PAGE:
As we’re about to celebrate the glorious tradition of Halloween, I’d like to offer our dedicated readers a rare gem – a horror tale with a somewhat unusual subject matter…insects; namely, cockroaches.
Chris Leppek and I have always enjoyed digging up (pun intended) hard-to-find stories with equally obscure writers. Such is the case with “Roaches” – a delicious work that we can’t recommend enough.
First published in 1965, the story was written by Thomas Michael Disch who had quite the following as both a science fiction author and poet. In fact, he earned a total of two Hugo Award and nine Nebula Award nominations during his prolific career.
However, his rare excursions into horror are worthy of all who love to read about things that go bump in the night, or (in the case of “Roaches”) things that skitter and crawl in the night.
“Roaches” ( which appears in the 1987 Dark Descent anthology, edited by David G. Hartwell and published by Tom Doherty Assoc.) introduces us to Marcia Kenwell, a young lady who moves to New York in order to restart her rather dull and unfulfilling existence. Her only warning delivered by her doting grandmother is to beware of cockroaches – insects she has never come across before.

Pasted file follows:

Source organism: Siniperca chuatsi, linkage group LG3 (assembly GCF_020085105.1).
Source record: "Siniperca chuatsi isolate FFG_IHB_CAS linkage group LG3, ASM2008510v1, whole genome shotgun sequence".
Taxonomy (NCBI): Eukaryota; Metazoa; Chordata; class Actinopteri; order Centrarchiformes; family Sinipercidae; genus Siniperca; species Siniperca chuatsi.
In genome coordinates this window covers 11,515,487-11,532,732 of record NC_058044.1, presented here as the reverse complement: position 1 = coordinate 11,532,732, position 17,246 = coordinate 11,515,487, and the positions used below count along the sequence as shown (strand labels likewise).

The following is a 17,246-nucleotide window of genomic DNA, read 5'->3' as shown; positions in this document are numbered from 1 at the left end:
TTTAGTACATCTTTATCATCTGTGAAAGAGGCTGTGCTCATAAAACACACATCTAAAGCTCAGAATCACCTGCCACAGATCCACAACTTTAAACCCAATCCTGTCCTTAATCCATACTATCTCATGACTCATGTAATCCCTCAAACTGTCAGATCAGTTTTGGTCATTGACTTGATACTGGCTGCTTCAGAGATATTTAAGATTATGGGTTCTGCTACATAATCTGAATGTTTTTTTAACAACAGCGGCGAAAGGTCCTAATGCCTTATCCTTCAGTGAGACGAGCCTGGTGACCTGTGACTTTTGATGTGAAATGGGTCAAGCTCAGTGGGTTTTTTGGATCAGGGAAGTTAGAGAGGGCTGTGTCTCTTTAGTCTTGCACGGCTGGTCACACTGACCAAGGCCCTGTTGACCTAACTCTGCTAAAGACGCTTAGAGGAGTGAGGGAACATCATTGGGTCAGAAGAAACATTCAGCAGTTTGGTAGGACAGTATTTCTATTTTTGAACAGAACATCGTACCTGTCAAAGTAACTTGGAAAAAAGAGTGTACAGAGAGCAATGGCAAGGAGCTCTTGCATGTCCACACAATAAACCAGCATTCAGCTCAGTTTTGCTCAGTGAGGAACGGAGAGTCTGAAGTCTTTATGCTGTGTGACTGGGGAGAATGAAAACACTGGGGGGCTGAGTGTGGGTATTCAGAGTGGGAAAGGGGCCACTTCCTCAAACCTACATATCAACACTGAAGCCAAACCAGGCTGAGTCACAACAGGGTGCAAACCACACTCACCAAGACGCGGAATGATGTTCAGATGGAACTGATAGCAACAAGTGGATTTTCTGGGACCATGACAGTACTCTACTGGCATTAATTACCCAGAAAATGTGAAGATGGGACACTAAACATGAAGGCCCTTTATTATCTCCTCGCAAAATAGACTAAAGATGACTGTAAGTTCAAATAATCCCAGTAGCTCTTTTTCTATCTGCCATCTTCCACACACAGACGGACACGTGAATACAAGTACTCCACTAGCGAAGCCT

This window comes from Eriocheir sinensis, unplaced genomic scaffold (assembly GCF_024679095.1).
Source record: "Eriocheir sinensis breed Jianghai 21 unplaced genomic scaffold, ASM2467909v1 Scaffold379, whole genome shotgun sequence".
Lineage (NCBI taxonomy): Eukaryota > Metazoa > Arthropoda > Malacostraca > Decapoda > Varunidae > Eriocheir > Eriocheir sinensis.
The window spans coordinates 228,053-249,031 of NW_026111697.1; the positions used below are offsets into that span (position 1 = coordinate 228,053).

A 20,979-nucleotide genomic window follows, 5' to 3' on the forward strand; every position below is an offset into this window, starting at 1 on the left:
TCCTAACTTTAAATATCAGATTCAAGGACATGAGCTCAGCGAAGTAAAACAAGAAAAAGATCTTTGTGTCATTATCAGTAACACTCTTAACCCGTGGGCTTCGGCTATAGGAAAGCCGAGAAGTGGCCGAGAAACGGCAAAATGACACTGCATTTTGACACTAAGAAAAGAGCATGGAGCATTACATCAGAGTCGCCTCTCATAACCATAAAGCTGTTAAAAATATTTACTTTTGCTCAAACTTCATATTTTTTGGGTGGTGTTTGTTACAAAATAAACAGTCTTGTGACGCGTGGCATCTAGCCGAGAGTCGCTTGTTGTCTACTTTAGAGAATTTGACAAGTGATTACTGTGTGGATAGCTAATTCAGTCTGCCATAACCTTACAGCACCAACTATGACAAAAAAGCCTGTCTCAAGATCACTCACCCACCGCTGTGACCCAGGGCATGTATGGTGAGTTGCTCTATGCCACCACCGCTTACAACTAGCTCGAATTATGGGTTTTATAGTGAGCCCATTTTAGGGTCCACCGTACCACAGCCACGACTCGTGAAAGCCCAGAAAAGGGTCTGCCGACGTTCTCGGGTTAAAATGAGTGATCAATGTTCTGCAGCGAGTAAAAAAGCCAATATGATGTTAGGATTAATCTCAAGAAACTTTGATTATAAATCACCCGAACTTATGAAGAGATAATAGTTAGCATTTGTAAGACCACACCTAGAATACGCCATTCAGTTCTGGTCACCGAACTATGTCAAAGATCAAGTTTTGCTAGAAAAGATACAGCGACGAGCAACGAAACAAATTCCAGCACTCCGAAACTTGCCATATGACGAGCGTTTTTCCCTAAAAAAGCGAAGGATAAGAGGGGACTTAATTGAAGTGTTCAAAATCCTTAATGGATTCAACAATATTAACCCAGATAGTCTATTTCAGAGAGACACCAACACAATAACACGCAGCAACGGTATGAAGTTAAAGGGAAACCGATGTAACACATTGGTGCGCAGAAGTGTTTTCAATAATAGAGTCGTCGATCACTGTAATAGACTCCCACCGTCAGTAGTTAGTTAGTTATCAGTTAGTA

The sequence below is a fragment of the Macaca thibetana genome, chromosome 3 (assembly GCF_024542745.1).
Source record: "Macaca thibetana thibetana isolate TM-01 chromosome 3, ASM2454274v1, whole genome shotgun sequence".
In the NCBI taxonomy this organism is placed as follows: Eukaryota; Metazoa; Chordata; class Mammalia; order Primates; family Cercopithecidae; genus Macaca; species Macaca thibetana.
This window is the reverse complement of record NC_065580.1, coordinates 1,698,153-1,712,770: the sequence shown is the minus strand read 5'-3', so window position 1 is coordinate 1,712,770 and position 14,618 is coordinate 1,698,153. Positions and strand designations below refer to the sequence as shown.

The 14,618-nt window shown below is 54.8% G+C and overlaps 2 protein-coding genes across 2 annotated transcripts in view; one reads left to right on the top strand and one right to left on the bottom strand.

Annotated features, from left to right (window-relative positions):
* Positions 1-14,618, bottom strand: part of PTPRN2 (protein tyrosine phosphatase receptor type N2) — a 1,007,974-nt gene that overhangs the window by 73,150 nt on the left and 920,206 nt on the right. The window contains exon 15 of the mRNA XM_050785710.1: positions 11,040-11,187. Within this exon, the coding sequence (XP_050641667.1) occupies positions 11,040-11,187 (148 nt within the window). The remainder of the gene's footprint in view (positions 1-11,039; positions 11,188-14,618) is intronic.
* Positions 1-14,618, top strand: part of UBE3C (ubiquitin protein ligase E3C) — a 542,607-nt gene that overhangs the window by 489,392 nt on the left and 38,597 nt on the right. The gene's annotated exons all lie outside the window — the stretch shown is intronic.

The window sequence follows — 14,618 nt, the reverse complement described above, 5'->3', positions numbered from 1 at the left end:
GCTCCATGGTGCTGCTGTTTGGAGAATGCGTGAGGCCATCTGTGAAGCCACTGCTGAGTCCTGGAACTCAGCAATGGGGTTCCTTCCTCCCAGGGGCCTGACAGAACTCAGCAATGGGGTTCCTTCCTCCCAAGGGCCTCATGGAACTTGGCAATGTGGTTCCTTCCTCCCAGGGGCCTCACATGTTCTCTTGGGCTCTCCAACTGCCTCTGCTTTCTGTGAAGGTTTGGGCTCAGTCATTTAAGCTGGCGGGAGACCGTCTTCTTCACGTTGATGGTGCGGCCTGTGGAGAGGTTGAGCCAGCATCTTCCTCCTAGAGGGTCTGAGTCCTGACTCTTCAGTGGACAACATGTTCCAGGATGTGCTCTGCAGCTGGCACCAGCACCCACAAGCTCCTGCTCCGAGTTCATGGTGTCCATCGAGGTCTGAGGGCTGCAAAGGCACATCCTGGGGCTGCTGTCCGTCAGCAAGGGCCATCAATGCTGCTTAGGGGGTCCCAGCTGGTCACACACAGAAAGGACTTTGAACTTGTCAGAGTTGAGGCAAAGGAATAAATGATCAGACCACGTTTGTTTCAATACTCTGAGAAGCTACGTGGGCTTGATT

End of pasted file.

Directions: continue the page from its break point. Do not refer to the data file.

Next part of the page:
Now in the big city, Marcia finds herself holding a proverbial dead-end job, living an even more unfulfilling existence in a squalid apartment building. And she soon comes face-to-face with what she was warned about – thousands of darting, antennaed cockroaches; disgusting creatures that fester, feed and give birth in darkness, only to scatter to distant corners, cracks and crevices when exposed to light.
But her revulsion to cockroaches suddenly evolves to something else when she discovers that she is somehow able to communicate with these creatures and to actually command them to do her bidding, i.e. infesting the bed of her filthy, Eastern European neighbors that live beyond the wall of her tiny apartment.
In a touching, ironic stroke, Marcia becomes a perverse Queen of the Cockroaches at the shocking conclusion of the tale.
Like any good piece of horror fiction, the disturbing images of “Roaches” remains with the reader long afterwards.
So curl up this Halloween with a good story and pray that the furtive movements just beyond your periphery are absolutely nothing to be concerned about.